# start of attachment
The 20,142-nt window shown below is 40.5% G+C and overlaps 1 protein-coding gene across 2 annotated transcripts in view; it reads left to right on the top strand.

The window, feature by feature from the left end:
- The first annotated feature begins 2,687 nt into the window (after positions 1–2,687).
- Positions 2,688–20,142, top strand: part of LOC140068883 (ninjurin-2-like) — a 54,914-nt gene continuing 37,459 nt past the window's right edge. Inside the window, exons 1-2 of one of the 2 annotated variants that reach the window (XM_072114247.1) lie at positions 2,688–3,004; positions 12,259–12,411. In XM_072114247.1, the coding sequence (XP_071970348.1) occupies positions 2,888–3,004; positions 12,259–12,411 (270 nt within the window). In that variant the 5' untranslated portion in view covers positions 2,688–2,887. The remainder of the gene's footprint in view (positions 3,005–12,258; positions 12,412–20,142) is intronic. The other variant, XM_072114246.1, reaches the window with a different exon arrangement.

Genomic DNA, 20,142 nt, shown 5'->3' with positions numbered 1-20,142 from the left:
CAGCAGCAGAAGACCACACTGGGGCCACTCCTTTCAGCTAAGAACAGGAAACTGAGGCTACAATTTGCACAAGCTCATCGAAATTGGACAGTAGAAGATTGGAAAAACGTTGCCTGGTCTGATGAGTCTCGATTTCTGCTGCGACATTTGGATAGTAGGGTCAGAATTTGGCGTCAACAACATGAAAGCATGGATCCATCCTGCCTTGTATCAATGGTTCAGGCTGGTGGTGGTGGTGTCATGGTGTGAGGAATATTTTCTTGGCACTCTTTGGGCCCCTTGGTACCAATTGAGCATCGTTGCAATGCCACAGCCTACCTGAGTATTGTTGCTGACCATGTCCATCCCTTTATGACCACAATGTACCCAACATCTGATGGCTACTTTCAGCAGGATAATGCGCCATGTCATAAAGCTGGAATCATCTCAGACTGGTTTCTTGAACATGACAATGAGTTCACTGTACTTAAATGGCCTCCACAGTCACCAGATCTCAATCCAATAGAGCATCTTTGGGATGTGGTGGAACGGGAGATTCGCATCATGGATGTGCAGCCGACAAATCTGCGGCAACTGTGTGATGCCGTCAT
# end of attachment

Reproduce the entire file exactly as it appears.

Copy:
The 20,142-nt window shown below is 40.5% G+C and overlaps 1 protein-coding gene across 2 annotated transcripts in view; it reads left to right on the top strand.

The window, feature by feature from the left end:
- The first annotated feature begins 2,687 nt into the window (after positions 1–2,687).
- Positions 2,688–20,142, top strand: part of LOC140068883 (ninjurin-2-like) — a 54,914-nt gene continuing 37,459 nt past the window's right edge. Inside the window, exons 1-2 of one of the 2 annotated variants that reach the window (XM_072114247.1) lie at positions 2,688–3,004; positions 12,259–12,411. In XM_072114247.1, the coding sequence (XP_071970348.1) occupies positions 2,888–3,004; positions 12,259–12,411 (270 nt within the window). In that variant the 5' untranslated portion in view covers positions 2,688–2,887. The remainder of the gene's footprint in view (positions 3,005–12,258; positions 12,412–20,142) is intronic. The other variant, XM_072114246.1, reaches the window with a different exon arrangement.

Genomic DNA, 20,142 nt, shown 5'->3' with positions numbered 1-20,142 from the left:
CAGCAGCAGAAGACCACACTGGGGCCACTCCTTTCAGCTAAGAACAGGAAACTGAGGCTACAATTTGCACAAGCTCATCGAAATTGGACAGTAGAAGATTGGAAAAACGTTGCCTGGTCTGATGAGTCTCGATTTCTGCTGCGACATTTGGATAGTAGGGTCAGAATTTGGCGTCAACAACATGAAAGCATGGATCCATCCTGCCTTGTATCAATGGTTCAGGCTGGTGGTGGTGGTGTCATGGTGTGAGGAATATTTTCTTGGCACTCTTTGGGCCCCTTGGTACCAATTGAGCATCGTTGCAATGCCACAGCCTACCTGAGTATTGTTGCTGACCATGTCCATCCCTTTATGACCACAATGTACCCAACATCTGATGGCTACTTTCAGCAGGATAATGCGCCATGTCATAAAGCTGGAATCATCTCAGACTGGTTTCTTGAACATGACAATGAGTTCACTGTACTTAAATGGCCTCCACAGTCACCAGATCTCAATCCAATAGAGCATCTTTGGGATGTGGTGGAACGGGAGATTCGCATCATGGATGTGCAGCCGACAAATCTGCGGCAACTGTGTGATGCCGTCAT